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Well, now I want to go to the studio to make pop-up books! How about this? Next week I’ll give you a freebie tutorial on making pop-up trees. Perfect to use in holiday cards.

Do you have a “How To” Pop-Up book you’d recommend? Please share in the comments!

~Ginger

http://www.gingerburrell.com

The Art of Art Feedback

Hi everybody, my name is Greg and I’ll be your guest-blogger this evening.  Yes, I’m the husband Greg that Ginger mentions from time to time.  And yes, despite a recent knock on the noggin Ginger is okay and doing well.  She’s busy in the studio and will return to blogging soon enough.  In the meantime, Ging has asked me to write a few words this week.   So I shall follow the advice of my sixth-grade English teacher (shout out to Ms. Fawcett!) and write what I know.  And what I know is how to be married to An Artist.  So buckle up, here we go…

The 2017 Codex is just around the corner and Ginger is hard at work on new books.  Some of them are just in the idea stage while others have advanced to prototypes.  So I frequently hear Ginger ask, “Hey, I was wondering if you wouldn’t mind giving me some feedback on this new book..?”   And here is my reaction:

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“Deer In The Headlights” by James-The-Nose on deviantart.com

Ah yes, the art of giving art feedback. Those of us who know an artist or perhaps even live with one have been asked to critique new work.  It is a veritable minefield that I occasionally successfully navigate (the unsuccessful navigations could be their own column not to mention material for marital counseling).  Here are some guidelines that I have learned along the way.

  • If you’re the significant other of an artist then your first thought might be, “Why me?  I’m not an artist!  I’m not qualified to say nothing!”  Ah, but you do know how to have an opinion and that’s the first step.  The next step is to not be intimidated.  Treat the art piece as you would a movie, a ball game, or a business plan.   Objectively evaluate each aspect of the piece.  Say what you think works and what doesn’t.
  • Get yourself in the right frame of mind.  Turn off the TV and put down the phone.  Go to a room away from the kids or pets so they don’t distract.   Be aware of your own feelings, are you tired, hungry, stressed, or cranky?  Sometimes I simply have to tell Ginger “I’m really tired right now, let’s wait until I can give it my full attention.”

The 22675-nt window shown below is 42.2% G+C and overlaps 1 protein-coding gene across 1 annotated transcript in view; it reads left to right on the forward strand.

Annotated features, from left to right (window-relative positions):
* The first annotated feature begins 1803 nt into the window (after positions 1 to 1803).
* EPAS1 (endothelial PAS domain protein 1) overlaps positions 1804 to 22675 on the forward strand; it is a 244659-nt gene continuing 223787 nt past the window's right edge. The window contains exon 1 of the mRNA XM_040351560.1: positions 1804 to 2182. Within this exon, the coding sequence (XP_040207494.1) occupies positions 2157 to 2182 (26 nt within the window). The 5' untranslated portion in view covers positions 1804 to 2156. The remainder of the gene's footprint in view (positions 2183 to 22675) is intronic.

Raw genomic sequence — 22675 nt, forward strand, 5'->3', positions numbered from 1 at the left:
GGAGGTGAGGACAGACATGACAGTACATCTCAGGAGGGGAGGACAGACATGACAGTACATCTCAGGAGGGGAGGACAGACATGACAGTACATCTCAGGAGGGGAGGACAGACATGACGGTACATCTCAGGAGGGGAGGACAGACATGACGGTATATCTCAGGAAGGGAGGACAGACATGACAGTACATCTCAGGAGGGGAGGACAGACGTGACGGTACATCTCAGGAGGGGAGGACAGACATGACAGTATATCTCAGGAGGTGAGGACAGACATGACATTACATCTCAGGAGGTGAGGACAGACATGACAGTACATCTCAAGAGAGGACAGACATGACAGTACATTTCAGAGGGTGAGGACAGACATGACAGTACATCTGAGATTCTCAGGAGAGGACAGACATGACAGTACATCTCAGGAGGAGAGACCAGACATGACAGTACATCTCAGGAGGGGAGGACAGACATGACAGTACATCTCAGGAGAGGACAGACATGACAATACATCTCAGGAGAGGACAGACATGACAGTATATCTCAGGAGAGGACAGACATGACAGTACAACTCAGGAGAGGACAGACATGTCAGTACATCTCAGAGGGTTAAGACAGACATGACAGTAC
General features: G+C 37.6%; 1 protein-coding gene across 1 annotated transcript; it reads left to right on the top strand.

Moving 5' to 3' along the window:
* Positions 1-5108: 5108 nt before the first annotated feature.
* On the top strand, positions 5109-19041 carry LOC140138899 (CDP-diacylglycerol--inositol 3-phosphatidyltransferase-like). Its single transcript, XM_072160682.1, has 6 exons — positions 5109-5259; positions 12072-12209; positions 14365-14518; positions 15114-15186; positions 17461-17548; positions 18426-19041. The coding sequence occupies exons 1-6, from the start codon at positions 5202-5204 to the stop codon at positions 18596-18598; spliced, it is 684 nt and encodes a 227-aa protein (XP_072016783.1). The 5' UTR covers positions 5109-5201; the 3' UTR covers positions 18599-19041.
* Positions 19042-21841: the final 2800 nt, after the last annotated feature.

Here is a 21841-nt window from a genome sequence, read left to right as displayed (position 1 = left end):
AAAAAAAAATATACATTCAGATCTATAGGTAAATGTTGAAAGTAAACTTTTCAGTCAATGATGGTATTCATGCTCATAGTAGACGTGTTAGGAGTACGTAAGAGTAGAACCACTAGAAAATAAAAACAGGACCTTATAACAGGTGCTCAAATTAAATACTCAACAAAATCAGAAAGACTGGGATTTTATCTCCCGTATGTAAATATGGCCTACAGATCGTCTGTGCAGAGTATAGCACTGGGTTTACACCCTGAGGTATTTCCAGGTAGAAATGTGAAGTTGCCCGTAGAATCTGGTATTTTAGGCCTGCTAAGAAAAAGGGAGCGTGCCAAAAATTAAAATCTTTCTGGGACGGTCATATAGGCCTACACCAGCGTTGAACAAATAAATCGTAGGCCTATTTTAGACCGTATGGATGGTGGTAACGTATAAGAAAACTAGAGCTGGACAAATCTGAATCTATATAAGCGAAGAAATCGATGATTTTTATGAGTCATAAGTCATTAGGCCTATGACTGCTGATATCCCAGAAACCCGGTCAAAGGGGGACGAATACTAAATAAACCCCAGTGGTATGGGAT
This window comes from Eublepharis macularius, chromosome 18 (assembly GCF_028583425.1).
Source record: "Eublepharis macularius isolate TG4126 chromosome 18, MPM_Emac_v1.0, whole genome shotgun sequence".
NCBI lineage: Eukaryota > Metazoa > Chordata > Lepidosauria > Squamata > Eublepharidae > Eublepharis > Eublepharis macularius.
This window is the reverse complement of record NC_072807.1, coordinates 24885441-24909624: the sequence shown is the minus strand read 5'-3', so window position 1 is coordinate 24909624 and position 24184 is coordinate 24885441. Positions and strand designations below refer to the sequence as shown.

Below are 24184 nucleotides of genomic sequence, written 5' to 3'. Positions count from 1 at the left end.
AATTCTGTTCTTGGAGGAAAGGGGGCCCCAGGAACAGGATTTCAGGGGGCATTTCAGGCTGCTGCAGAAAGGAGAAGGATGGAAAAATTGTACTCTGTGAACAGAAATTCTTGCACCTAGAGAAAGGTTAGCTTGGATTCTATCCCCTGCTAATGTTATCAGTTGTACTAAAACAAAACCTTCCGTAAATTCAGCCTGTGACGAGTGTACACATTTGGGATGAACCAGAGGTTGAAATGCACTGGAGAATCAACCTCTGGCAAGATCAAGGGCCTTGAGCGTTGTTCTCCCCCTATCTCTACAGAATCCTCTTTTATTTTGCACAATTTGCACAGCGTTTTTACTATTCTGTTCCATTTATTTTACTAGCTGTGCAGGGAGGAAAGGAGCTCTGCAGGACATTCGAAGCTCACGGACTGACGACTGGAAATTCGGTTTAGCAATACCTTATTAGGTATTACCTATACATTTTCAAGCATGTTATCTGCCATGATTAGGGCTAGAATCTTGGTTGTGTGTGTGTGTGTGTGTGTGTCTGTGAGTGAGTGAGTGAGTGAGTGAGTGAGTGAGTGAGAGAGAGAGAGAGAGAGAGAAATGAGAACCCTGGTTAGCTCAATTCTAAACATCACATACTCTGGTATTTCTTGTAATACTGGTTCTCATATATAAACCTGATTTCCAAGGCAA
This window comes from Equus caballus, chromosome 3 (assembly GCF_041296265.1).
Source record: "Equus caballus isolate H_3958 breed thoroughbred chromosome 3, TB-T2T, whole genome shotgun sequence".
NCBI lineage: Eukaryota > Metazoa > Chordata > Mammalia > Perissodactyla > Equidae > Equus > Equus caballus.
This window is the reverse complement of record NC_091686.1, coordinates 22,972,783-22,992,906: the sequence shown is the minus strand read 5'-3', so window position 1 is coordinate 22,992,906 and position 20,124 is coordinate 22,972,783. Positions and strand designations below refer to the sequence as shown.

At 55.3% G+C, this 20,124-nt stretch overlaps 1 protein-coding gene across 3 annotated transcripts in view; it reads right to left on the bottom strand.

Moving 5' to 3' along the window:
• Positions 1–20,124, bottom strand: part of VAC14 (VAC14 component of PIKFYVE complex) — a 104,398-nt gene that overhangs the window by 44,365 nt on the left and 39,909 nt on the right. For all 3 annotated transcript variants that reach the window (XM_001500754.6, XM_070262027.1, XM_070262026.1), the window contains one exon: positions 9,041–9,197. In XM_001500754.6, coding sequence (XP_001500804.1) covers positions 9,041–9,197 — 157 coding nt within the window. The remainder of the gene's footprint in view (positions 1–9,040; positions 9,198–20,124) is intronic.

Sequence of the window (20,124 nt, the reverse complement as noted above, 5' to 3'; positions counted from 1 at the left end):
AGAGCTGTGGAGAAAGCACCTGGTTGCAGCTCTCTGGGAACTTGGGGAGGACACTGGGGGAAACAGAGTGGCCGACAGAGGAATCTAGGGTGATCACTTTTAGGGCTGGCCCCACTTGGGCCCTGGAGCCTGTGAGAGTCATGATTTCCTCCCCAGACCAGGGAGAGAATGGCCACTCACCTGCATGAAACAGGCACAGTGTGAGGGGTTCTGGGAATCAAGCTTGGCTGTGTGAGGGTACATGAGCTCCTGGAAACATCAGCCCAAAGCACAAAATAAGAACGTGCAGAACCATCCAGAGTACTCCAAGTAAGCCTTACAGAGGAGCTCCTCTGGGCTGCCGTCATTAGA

• The artist values your opinion and thinks you have helpful insights.  Being asked to give a critique is an honor.  In fact, I like seeing new work because it’s like seeing a new side of Ginger.  I think it’s very cool that even though I’m not an artist Ginger still thinks I have useful things to say about her work.  In return, I have a responsibility to give an honest assessment.   Don’t just dismiss the work with a “hey, great!” or “yeah, its nice”.  Sure, everybody likes to hear praise but the artist probably wants something more helpful.   Which leads me to…
  • You aren’t doing the artist any favors by watering down your feedback.  My mother used to tell me “if you don’t have anything nice to say then don’t say anything at all”. (A phrase which Ginger often reminds me in social situations, to little avail.)  It’s a nice sentiment but I don’t believe it’s true.  Sure, honesty can be dangerous.  There are times when I have strong opinions and maybe Ginger isn’t in the right frame of mind to hear them.   I might make an observation or suggestion and Ginger might disagree and push back.  We’re not arguing, we’re having a dialogue.  And that dialogue can help Ginger clarify her thinking about the piece.  She might storm away in anger but, at the end of the day, Ginger realizes I was just being honest and she appreciates my candor.
  • BE SPECIFIC! Saying, “I don’t like it” is vague.  “This font is hard to read” is more specific.  “It’s confusing” is vague.  “I don’t understand the jump from this page to the next” is better.  Specific is helpful because the artist can then re-examine her choice and decide whether to keep or emend it.  (Though sometimes I think that Ginger’s silence means she’s re-examining her choice in a husband).   Specific feedback is actionable.  “I don’t get it” is vague, what’s Ginger supposed to do with that?  Be specific even in your positive feedback, what elements work and why?  What aspects (materials, colors, flow) work well and why?  What stands out to you?   Despite the fact that it might kill me I realize this is a case where more talking and more words are better.
  • Gently play the devil’s advocate and question each element of the work.  Why is this here?  Why did you choose this? Does this element add to a piece or is it just distracting?  Did you do this just because you can or because the work needs it?  Sometimes I sound like a two-year old asking “why?” over and over but I think it’s a question that needs to be asked.
  • Don’t let the artist give a long introduction or explanation before presenting the piece.  I feel the work should speak for itself.  Too much explanation can color my impressions of a new work.  If there’s a lot to be said then say it in the piece.   Don’t try to sell me on the idea.  Let me look and form my own first impressions.
  • Don’t just focus on technical details, how does the work make you feel?  Sure, comments on book structure, material choices, and other technical aspects are good.  But the point of any art work is to communicate with the viewer’s intellect, heart, and soul.  Does the work touch you?  What emotions does it evoke?  Again, be specific.  Some of the best feedback I can give is to tell Ginger how her pieces make me feel (sad, angry, bored, in awe, curious).
  • Don’t take it personally if the artist doesn’t agree with or act on your ideas.  They are just suggestions from one person.  It’s the artist’s work and the artist has the final say.   Don’t be a baby and get exasperated.  Don’t throw up your hands and exclaim, “They why did you ask for my opinion then?!”   Art feedback is no place for sarcasm, belittlement, or condescension.

I hope you found this useful.  If you’re an artist then maybe forward it to the people who get to see your works in progress.  And I hope this gives you some insight into how us non-artists feel, go easy on us.   -Greg